Nothing has changed here, and the results won't until things do

East Hartford

It's not going to change. This just in. Every UConn football game plays the same. Sort of like the old Bill Cosby skit, "the same thing happens every night."

It's all on the defense. All of it. Every game. If they stand stout, leaning wearily against each other against the unspoken agony of constant responsibility, everyone goes home happy. If they fail, it's checkmate. Because there is no other aspect of this outfit that's capable of winning the game.

Does it really matter if that's talent or coaching?

And while we all have our little theories, do they really matter?

So maybe the offense and special teams should be thankful Chad Christen, the beleaguered kicker who channeled his inner Scott Norwood on Saturday at Rentschler Field, gets the headlines. That way the rest of them get to walk between the raindrops.

The punchless offense.

Nick Williams, the rare playmaker, fair-catching too many punts.

So while you pine for the days of Dave Teggart, consider this about UConn's 17-14 loss to Temple:

Temple's second-half possessions:

Six plays, punt.

Three plays, interception.

Six plays, punt.

Five plays, punt.

Three plays, punt.

Four plays, turn it over on downs.

Four plays, turn it over on downs.

All that time, UConn's offense failed to play add-on, keeping it 14-7.

And then all it took was for defensive back Taylor Mack to slip on Chris Coyer's toss to the end zone, just enough for Jalen Fitzpatrick to grab it and score the tying touchdown.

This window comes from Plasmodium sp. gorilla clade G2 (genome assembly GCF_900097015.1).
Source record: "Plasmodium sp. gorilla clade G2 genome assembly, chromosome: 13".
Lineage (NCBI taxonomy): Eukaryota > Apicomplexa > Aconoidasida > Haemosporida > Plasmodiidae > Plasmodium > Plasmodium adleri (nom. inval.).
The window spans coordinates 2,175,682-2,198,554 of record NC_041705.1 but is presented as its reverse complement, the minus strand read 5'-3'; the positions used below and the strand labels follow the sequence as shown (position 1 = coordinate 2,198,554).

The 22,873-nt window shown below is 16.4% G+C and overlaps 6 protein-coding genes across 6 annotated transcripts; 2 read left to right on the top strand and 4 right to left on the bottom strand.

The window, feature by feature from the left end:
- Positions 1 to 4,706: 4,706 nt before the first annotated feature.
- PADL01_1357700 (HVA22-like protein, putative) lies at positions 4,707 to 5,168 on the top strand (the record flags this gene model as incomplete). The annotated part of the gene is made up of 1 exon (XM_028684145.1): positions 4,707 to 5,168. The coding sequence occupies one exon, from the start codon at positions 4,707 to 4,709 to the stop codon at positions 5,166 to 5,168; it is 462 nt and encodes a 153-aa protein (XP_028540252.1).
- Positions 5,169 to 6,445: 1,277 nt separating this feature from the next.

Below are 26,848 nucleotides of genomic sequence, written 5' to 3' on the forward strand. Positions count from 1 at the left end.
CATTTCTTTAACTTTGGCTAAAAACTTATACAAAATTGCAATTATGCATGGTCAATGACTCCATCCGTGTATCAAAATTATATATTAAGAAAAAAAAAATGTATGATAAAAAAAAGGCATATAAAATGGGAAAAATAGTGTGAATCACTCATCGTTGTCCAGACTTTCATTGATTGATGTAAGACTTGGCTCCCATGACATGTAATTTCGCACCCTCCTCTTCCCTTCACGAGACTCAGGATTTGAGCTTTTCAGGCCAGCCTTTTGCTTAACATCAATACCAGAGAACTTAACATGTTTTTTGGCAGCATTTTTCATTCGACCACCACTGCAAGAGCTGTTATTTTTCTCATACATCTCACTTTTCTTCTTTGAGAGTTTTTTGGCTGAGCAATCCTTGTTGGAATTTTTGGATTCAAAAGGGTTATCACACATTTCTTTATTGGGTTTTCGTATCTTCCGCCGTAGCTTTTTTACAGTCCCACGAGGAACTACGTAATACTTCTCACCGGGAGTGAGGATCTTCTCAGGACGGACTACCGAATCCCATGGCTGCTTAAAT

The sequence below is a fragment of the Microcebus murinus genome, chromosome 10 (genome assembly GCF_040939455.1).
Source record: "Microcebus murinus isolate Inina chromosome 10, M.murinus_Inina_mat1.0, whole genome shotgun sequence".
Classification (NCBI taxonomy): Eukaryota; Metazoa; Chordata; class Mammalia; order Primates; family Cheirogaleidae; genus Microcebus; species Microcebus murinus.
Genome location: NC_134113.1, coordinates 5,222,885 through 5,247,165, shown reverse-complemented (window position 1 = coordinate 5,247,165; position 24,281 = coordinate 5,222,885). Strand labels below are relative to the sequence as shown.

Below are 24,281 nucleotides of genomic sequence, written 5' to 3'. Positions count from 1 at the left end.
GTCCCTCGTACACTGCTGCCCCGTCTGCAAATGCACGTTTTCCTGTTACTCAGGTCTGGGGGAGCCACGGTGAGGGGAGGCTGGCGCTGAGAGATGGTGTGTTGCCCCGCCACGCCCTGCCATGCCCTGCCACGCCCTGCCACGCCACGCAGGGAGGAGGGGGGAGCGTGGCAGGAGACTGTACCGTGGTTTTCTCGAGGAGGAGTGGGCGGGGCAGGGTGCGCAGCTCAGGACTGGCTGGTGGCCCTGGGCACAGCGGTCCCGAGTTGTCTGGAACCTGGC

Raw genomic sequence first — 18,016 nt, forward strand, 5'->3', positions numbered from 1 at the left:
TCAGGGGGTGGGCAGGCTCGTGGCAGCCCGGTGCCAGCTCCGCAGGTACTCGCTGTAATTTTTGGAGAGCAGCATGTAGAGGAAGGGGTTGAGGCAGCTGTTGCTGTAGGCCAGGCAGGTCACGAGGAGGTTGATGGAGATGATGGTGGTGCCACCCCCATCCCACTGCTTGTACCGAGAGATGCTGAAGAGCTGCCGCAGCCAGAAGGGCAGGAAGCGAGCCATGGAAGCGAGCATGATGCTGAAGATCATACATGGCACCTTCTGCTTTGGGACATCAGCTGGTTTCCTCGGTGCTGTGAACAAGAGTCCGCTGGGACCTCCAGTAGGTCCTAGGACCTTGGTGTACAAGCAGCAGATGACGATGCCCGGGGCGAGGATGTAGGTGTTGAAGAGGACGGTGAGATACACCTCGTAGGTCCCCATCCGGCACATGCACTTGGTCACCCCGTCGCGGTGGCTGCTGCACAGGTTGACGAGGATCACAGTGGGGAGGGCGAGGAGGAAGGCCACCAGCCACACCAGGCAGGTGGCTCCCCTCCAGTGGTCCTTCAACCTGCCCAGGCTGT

UConn's offense in the second half:

Three and out.

Three and out.

Six plays, punt.

Ten plays, missed field goal. (Went to the immortal "Wildcat" on second-and-three from the Temple 21 and lost three yards.)

Seven plays, turnover.

Three and out.

Eight plays, field goal block.

Three plays, ran out of time.

Want to blame Christen for the missed field goal after the 10-play drive? We could discuss that. But the rest of it? Pathetic.

And all that time, the defense stood up. It gave the offense seven opportunities to do something. Seven times of failure.

"You try to keep positive," defensive tackle Ryan Wirth said. "That (touchdown) drive was inexcusable. That's not a part of who we are and as a team we're going to go back and fix it."

Wirth should have said: "as a defense, we're going back to fix it." As a team? Another story. As a team, UConn has no answers. Because UConn has nothing outside of its defense.

"This is a very, very disappointing thing, but I can't say we didn't go out and play hard," UConn coach Paul Pasqualoni said. "We played hard. For 90 percent of it, the defense played unbelievable. We came out of the gate fast offensively and had 14 up there and a chance to get a few more. All we really needed was one more point. This is obviously a tough deal on everybody. That's what football life is about: adversity. It's important the kids maintain their focus and react in the right way."

Pasqualoni likes to say his team is a "work in progress." His defense is a work in progress. There is always progress. His offense is a work in regression. Because how do you score 14 points rather quickly against Temple not to be confused with LSU watch Temple make the requisite adjustments and then get shut out?

But then, it's not like we haven't seen this before. The defense played great against N.C. State. The defense played great at Rutgers. The defense played great against Temple. Loss, loss, loss.

How long until the defense mimics Peter Finch in "Network" and goes to the window yelling they're mad as hell and are not going to take it anymore?

"It was one of those games," Pasqualoni said.

Isn't it always?

This is the opinion of Day sports columnist Mike DiMauro.

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